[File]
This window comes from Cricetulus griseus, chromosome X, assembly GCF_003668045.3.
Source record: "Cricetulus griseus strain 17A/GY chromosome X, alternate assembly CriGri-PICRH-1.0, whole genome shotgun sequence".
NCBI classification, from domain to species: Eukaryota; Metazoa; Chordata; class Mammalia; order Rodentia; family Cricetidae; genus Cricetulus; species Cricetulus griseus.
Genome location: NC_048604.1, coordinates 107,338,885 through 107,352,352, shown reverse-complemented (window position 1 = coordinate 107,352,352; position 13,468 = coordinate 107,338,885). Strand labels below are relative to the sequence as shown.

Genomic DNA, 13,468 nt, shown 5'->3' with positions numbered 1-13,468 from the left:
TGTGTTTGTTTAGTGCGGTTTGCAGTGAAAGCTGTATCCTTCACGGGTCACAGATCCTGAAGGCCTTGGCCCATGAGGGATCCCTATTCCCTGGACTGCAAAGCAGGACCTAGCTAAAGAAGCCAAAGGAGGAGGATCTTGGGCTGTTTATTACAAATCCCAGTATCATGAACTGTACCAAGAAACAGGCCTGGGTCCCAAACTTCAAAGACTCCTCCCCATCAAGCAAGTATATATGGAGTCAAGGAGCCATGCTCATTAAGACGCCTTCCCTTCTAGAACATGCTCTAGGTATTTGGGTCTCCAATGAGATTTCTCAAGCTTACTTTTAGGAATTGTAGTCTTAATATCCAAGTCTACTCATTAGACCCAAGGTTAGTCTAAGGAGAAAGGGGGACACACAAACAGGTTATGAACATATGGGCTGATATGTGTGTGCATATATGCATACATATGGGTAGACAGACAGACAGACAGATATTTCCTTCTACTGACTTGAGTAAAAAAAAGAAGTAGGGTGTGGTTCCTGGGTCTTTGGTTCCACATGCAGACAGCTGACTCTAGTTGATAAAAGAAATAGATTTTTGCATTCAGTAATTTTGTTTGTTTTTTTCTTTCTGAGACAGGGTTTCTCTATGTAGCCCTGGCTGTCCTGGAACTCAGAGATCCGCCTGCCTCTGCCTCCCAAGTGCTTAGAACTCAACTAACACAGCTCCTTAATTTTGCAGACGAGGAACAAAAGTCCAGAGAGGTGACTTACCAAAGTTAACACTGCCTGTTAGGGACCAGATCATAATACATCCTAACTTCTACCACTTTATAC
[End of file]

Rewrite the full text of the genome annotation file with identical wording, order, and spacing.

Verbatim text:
This window comes from Cricetulus griseus, chromosome X, assembly GCF_003668045.3.
Source record: "Cricetulus griseus strain 17A/GY chromosome X, alternate assembly CriGri-PICRH-1.0, whole genome shotgun sequence".
NCBI classification, from domain to species: Eukaryota; Metazoa; Chordata; class Mammalia; order Rodentia; family Cricetidae; genus Cricetulus; species Cricetulus griseus.
Genome location: NC_048604.1, coordinates 107,338,885 through 107,352,352, shown reverse-complemented (window position 1 = coordinate 107,352,352; position 13,468 = coordinate 107,338,885). Strand labels below are relative to the sequence as shown.

Genomic DNA, 13,468 nt, shown 5'->3' with positions numbered 1-13,468 from the left:
TGTGTTTGTTTAGTGCGGTTTGCAGTGAAAGCTGTATCCTTCACGGGTCACAGATCCTGAAGGCCTTGGCCCATGAGGGATCCCTATTCCCTGGACTGCAAAGCAGGACCTAGCTAAAGAAGCCAAAGGAGGAGGATCTTGGGCTGTTTATTACAAATCCCAGTATCATGAACTGTACCAAGAAACAGGCCTGGGTCCCAAACTTCAAAGACTCCTCCCCATCAAGCAAGTATATATGGAGTCAAGGAGCCATGCTCATTAAGACGCCTTCCCTTCTAGAACATGCTCTAGGTATTTGGGTCTCCAATGAGATTTCTCAAGCTTACTTTTAGGAATTGTAGTCTTAATATCCAAGTCTACTCATTAGACCCAAGGTTAGTCTAAGGAGAAAGGGGGACACACAAACAGGTTATGAACATATGGGCTGATATGTGTGTGCATATATGCATACATATGGGTAGACAGACAGACAGACAGATATTTCCTTCTACTGACTTGAGTAAAAAAAAGAAGTAGGGTGTGGTTCCTGGGTCTTTGGTTCCACATGCAGACAGCTGACTCTAGTTGATAAAAGAAATAGATTTTTGCATTCAGTAATTTTGTTTGTTTTTTTCTTTCTGAGACAGGGTTTCTCTATGTAGCCCTGGCTGTCCTGGAACTCAGAGATCCGCCTGCCTCTGCCTCCCAAGTGCTTAGAACTCAACTAACACAGCTCCTTAATTTTGCAGACGAGGAACAAAAGTCCAGAGAGGTGACTTACCAAAGTTAACACTGCCTGTTAGGGACCAGATCATAATACATCCTAACTTCTACCACTTTATAC